Personalized predictions about treatment outcomes can be made by prospectively collecting the required data or by using routinely collected big data. As the first option is very resource intensive, it should be assessed whether the use of the available data is appropriate for specific outcomes and conditions. In this project, this will be done for the prediction of return to work in patients with traumatic brain injury (TBI).
The current project aims to make predictions about the probability of different employment situations, one year after TBI. Big data on hospital stay, healthcare utilization and employment will be linked at an individual level. The additional collection of an extended dataset, retrieved from electronic health records and questionnaires, will allow for an evaluation of the appropriateness of big data for the prediction of post-injury employment. First, this will be done by validation of the predictions resulting from these data. Second, it will be assessed whether the additional variables improve the accuracy of the predictions. In case of a superior extended model, it will be verified which of the additional variables contribute most to the increase in predictive performance. For these variables, the cost of gathering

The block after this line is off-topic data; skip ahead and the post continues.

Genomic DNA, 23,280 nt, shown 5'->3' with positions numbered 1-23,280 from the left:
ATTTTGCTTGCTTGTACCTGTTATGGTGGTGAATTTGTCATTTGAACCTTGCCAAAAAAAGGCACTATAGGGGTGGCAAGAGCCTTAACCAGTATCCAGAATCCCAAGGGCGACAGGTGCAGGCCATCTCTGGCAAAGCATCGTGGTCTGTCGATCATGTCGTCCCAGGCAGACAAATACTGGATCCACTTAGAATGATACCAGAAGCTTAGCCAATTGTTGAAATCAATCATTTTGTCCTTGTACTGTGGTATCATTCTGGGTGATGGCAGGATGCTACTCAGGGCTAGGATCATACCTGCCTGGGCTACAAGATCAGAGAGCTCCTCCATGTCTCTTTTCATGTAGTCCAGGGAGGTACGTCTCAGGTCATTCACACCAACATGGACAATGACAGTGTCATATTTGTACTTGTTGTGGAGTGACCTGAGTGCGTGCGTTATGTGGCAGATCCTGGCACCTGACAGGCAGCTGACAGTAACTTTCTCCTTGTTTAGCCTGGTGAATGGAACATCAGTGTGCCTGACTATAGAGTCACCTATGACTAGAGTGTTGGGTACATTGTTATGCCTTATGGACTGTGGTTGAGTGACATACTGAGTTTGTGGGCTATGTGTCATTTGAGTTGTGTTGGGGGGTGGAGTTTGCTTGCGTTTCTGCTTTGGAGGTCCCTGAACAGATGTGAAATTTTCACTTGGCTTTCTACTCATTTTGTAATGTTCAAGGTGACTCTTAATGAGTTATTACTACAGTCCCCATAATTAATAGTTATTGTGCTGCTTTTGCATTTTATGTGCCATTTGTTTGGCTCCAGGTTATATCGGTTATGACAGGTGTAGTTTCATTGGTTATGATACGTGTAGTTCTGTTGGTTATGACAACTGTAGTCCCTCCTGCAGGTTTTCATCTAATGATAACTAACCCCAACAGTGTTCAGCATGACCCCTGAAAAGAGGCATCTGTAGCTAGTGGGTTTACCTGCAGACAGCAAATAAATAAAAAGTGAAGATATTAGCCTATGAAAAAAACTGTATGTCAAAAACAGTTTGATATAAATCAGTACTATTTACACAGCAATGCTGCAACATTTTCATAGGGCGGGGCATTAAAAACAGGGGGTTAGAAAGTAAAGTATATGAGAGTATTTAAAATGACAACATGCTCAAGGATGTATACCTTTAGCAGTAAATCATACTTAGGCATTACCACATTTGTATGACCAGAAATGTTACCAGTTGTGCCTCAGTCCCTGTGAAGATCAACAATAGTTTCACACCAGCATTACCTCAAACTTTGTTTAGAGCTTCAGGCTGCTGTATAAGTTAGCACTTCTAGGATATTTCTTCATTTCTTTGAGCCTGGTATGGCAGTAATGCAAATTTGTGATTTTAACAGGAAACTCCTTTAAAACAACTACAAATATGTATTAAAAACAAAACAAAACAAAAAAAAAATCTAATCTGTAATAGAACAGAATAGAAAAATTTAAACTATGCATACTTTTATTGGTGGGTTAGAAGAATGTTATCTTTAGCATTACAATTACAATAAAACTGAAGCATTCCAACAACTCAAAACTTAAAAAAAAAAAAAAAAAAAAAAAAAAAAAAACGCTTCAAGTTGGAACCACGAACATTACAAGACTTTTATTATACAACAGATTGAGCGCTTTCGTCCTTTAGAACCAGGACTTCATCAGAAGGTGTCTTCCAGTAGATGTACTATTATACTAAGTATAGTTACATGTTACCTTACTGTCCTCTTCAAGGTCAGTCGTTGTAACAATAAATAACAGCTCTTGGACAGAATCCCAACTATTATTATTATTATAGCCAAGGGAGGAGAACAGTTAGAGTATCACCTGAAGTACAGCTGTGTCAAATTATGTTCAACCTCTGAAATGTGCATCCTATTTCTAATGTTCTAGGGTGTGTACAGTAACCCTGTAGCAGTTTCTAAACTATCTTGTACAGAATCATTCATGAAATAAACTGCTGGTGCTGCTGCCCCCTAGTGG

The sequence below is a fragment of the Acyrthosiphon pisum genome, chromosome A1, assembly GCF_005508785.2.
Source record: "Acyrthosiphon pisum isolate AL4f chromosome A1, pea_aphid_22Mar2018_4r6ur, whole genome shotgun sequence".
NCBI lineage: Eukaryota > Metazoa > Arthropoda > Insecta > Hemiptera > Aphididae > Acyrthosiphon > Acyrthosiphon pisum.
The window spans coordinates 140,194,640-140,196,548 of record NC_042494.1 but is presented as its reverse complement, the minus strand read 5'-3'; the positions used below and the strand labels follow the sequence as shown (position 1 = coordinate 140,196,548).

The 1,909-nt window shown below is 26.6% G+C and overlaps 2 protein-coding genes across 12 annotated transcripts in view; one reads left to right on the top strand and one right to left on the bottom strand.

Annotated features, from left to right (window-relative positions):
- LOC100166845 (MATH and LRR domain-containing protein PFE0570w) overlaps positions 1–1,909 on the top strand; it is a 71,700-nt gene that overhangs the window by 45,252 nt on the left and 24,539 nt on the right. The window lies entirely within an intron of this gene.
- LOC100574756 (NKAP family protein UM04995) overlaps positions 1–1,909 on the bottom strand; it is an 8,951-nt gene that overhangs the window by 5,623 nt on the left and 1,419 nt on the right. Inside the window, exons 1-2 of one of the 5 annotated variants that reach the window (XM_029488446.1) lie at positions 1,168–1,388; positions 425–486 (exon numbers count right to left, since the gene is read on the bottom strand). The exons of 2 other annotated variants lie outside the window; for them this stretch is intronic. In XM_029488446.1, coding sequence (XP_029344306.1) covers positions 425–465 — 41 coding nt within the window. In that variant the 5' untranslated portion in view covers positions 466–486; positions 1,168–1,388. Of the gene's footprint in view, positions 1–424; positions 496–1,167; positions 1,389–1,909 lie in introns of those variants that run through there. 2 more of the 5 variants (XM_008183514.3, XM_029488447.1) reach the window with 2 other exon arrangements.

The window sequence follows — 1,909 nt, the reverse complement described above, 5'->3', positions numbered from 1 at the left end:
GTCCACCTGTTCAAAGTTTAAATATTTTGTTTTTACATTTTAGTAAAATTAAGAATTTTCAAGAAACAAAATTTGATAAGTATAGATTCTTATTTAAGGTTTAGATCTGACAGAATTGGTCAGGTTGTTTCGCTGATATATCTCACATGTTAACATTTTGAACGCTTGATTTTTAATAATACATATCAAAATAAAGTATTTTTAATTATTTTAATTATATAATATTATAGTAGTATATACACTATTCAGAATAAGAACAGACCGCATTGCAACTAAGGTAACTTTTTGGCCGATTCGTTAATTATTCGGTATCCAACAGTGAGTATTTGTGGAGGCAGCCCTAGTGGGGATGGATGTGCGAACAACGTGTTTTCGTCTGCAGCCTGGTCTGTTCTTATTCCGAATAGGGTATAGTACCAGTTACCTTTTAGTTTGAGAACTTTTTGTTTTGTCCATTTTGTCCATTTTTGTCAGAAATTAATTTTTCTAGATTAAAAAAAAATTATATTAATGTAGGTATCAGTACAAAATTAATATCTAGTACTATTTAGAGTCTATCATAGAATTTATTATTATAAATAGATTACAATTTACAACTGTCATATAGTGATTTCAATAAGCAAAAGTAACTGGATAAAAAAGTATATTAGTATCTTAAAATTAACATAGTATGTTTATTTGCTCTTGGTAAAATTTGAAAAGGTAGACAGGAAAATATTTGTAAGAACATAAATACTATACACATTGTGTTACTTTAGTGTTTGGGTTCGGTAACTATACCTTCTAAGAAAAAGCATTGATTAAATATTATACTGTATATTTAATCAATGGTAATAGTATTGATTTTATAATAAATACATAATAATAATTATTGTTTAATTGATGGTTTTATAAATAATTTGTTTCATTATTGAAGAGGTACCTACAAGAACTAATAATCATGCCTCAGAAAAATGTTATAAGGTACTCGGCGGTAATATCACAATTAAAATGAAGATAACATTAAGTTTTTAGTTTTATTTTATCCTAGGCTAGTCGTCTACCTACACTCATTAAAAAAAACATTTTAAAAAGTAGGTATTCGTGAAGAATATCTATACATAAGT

and pooling data for Flanders will be estimated. The best resulting model can be used to inform patients, but also clinicians and policymakers on how to optimize current practices regarding the trajectory towards reinstatement.